British Open 2012: Predicting How Top Stars Will Perform

Shaun ChurchContributor IJuly 10, 2012

PORTRUSH, NORTHERN IRELAND - JUNE 30:  Rory McIlroy of Northern Ireland plays his second shot at the 17th hole during the third round of the 2012 Irish Open held on the Dunluce Links at Royal Portrush Golf Club on June 30, 2012 in Portrush, Northern Ireland.  (Photo by David Cannon/Getty Images)
David Cannon/Getty Images

The 2012 British Open begins July 19 and all of golf’s biggest stars will be in attendance at Royal Lytham. Predicting how some of the best will perform is on the agenda today, but first let’s take a look at how it should be played.

A shorter course (played at 6,905 yards at the 2001 Open), Lytham & St Annes is not easy by any stretch. American David Duval won it the last time it was held at Royal Lytham. As Tiger Woods proved that trying to shorten the already stubby course is a mistake, Duval was successful by taking what the course gave him—if you’ll pardon the cliché.

Players must do just that this time around, as the course will be equally stingy—but will play a bit longer, at 7,118 yards.


Darren Clarke

Last year’s Open Championship winner is not a PGA Tour regular. He is also not showing well at the PGA events in which he has taken part this year.

In five events this season, he has been cut three times and finished as high as 33rd—at the Accenture Match Play Championship in February. 2011 was a much better year for Clarke, as he finished in the top-five at three of the six tournaments he entered, including winning the British.

Yet,  he will somehow put it all together at Royal Lytham and be in contention all weekend. It’s what he does. Clarke shows best at the Open Championship, though before last year’s win it had been since 2005 that he was close on Sunday (he finished tied for 15th).

Final Result: Top-20 finish

Tiger Woods

After two victories in three tournaments, Woods failed to make the cut at the Greenbrier Classic in early July. He has not been particularly good at the British Open since winning back-to-back titles in 2005 and 2006.

But, he’s been better of late, crushing the ball on his drives like we’re all used to seeing and really putting well of late. He rode his putter to victory at the recent AT&T National, not recording a single three-putt the entire week.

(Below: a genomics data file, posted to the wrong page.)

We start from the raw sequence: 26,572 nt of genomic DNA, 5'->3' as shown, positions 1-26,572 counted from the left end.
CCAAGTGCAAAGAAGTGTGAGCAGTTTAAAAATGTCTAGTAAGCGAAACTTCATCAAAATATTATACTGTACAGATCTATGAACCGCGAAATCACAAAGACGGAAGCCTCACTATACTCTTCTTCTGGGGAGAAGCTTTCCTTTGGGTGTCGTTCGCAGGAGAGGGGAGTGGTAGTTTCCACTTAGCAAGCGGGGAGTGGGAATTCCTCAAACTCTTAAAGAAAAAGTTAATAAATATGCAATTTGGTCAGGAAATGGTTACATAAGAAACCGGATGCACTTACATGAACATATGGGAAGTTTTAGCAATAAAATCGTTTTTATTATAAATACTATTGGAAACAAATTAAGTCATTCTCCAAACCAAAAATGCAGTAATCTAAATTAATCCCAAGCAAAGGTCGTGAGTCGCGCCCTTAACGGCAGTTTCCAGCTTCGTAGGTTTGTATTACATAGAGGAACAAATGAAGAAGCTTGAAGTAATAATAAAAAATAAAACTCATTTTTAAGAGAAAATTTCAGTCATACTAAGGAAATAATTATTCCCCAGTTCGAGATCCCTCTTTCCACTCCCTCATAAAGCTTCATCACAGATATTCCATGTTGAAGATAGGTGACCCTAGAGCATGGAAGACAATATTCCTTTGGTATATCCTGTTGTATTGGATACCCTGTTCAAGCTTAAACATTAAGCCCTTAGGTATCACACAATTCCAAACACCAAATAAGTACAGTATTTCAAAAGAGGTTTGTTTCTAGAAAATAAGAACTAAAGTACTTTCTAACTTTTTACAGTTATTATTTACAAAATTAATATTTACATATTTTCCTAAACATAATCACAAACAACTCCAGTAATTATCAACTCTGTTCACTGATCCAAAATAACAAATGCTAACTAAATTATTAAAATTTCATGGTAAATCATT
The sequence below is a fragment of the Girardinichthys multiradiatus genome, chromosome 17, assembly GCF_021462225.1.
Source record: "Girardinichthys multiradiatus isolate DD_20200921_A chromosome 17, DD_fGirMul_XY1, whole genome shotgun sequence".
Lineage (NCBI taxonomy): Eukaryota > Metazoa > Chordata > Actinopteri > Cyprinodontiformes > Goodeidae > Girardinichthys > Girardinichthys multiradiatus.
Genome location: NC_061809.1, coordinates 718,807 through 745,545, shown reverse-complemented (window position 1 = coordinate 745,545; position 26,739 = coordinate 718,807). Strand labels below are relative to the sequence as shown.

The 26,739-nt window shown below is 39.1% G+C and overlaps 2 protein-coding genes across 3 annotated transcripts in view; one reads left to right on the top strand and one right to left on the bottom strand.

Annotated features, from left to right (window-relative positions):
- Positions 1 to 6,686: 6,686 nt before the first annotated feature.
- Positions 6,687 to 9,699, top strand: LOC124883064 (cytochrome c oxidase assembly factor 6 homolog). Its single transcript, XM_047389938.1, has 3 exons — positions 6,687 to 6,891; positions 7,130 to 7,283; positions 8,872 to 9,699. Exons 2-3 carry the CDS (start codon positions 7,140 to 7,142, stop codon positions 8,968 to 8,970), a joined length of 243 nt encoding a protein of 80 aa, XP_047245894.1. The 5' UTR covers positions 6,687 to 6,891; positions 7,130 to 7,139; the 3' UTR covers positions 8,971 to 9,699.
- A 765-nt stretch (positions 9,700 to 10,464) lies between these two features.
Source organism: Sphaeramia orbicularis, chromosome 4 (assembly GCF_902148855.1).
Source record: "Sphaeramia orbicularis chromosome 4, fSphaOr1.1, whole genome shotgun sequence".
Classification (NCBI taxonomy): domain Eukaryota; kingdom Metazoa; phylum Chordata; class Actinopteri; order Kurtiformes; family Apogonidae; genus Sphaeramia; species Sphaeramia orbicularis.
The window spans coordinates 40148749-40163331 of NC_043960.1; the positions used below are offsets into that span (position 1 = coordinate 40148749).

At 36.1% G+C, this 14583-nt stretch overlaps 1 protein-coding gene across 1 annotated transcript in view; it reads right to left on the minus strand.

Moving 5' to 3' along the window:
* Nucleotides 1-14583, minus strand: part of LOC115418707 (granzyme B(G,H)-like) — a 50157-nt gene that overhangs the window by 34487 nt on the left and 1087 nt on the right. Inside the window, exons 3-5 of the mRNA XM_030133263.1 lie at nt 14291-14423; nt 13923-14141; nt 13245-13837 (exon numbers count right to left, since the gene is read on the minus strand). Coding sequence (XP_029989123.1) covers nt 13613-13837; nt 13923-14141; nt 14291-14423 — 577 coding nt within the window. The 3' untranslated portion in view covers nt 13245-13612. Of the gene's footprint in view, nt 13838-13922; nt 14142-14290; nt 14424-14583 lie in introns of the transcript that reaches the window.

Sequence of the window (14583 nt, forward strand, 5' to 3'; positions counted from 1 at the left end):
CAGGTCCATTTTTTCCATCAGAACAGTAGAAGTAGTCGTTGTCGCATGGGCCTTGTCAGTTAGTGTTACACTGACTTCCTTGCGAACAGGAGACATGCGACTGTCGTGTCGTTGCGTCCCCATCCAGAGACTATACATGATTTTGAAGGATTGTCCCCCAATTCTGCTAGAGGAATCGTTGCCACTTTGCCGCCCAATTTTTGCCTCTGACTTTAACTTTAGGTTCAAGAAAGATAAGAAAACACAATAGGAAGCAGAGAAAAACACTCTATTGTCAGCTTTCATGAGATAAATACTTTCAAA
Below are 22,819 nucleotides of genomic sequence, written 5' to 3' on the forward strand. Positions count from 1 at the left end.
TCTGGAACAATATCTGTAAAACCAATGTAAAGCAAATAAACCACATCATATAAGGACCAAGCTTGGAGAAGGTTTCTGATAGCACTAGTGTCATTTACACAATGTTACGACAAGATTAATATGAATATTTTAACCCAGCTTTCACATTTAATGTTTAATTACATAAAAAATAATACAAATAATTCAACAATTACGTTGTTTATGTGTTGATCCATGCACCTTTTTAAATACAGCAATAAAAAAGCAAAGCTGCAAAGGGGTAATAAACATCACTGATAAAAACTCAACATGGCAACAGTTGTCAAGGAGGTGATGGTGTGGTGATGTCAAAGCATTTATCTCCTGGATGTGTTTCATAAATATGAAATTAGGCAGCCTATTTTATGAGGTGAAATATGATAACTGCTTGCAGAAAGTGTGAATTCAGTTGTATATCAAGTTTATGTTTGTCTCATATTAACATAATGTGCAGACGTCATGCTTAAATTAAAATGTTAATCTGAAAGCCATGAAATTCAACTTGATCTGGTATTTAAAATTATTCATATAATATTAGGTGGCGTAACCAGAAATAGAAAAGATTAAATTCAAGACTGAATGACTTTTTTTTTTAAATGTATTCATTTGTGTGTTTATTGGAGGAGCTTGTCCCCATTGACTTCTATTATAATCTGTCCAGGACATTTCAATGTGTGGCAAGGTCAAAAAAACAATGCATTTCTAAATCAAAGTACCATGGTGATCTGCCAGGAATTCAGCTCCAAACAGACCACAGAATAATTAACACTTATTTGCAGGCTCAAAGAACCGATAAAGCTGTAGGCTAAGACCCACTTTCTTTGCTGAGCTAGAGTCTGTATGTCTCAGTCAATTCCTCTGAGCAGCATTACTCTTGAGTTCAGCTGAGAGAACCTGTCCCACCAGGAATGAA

Following the win, Woods credited former Stanford teammate Notah Begay for helping him regain his small-ball form (h/t Alan Shipnuck, “He got me putting like I used to,” Woods said. “Which was, in a word, ‘Fantastic.’“

All relishing aside, Woods’ putting at the AT&T was fantastic. The greens at the Open Championship will be a bit tougher to play, though, so he will need his absolute best if he is to win major title No. 15 and close the gap with Jack Nicklaus.

Final Result: Top-five finish


 Rory McIlroy

Rory started the year as the No. 1 golfer in the world. He started well, placing in the top-five in four of his first five tournaments—including a win at the Honda Classic.

Since then, however, McIlroy has missed the cut at three PGA events: The Players’ Championship, the Memorial Tournament and most recently the U.S. Open. The 23-year-old Irishman is ready for whatever comes his way at the Open Championship, according to ESPN:

“There’s a lot of tee shots that you have to hit left to right at Lytham,” he said. “So I’ll just work on the fade and make sure that’s in good order. Apart from that I’ll make sure the rest of the game is sharp and ready to go.”

He must make sure the winds don’t get to him, though, as his reaction to the weather at last year’s British Open left some senior members of the Tour suggesting he keep his mouth shut and play.

A year older and a bit wiser, McIlroy will be ready to take on the field.

Final Result: Top-five finish


Luke Donald

The world’s No. 1 golfer has had an up-and-down 2012 season. His roller coaster ride through the doglegs and bunkers has been both exciting and disappointing to watch.

Donald started the year with two finishes outside the top 30. Then he placed sixth at the WGC Cadillac Championships and won the Transitions Championship in March before two more tournaments outside the top 30. He had a nice run in April and May that included two top-10 finishes and another at No. 12—but then missed the cut at the U.S. Open two weeks later.

Though he is not a big-hitter off the tee, his short game is exemplary. He is currently third in Strokes Gained-Putting, at .758 strokes per round. He will be there near the end, and his PGA Tour-leading 69.13 final round scoring average will help him win his first major.

Final Result: Victory


Hole-by-hole Guide to Royal Lytham & St Annes, Presented by Golf Monthly

Hole 1, 2, 3, 4, 5, 6, 7, 8, 9, 10, 11, 12, 13, 14, 15, 16, 17, 18